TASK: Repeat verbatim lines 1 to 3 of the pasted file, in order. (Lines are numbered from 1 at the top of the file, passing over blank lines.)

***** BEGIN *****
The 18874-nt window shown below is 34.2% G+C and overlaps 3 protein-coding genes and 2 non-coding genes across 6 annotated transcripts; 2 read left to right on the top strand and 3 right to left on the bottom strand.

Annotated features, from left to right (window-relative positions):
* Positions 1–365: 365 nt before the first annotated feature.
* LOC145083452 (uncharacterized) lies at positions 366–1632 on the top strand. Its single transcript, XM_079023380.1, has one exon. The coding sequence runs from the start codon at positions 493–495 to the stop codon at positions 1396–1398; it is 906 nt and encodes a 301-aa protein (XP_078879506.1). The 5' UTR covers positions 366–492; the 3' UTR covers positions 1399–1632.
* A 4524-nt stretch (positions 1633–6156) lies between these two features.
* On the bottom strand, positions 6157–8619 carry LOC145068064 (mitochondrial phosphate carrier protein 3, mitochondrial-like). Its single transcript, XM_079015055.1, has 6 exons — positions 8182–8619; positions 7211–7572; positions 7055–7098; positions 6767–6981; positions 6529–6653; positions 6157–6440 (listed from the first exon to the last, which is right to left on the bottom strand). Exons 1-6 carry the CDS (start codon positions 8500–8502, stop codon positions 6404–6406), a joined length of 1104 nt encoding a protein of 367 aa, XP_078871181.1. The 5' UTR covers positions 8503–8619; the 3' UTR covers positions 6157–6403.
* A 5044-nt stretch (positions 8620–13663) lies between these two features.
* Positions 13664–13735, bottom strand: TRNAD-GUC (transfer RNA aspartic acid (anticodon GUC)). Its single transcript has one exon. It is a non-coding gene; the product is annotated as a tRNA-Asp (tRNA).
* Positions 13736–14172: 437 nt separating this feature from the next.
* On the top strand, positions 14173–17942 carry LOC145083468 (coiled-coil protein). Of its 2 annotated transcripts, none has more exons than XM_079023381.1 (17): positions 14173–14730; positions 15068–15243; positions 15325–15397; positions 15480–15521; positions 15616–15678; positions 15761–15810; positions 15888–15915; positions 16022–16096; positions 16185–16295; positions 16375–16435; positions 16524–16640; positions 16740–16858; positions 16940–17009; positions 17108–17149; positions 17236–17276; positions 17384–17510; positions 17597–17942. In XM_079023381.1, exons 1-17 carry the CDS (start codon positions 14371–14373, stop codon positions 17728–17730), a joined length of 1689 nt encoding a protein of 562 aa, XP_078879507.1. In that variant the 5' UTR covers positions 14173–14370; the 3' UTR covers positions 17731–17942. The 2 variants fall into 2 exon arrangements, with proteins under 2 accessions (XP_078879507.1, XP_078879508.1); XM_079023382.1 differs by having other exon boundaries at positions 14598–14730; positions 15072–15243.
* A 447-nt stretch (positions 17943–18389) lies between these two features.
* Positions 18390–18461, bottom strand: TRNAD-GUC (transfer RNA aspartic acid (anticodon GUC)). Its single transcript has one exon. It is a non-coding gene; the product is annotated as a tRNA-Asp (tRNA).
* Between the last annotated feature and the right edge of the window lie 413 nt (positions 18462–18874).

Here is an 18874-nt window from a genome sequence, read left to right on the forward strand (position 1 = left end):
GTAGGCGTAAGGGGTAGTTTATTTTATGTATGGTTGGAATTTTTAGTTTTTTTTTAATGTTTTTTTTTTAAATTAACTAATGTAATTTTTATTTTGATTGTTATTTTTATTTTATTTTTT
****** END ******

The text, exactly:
The 18874-nt window shown below is 34.2% G+C and overlaps 3 protein-coding genes and 2 non-coding genes across 6 annotated transcripts; 2 read left to right on the top strand and 3 right to left on the bottom strand.

Annotated features, from left to right (window-relative positions):
* Positions 1–365: 365 nt before the first annotated feature.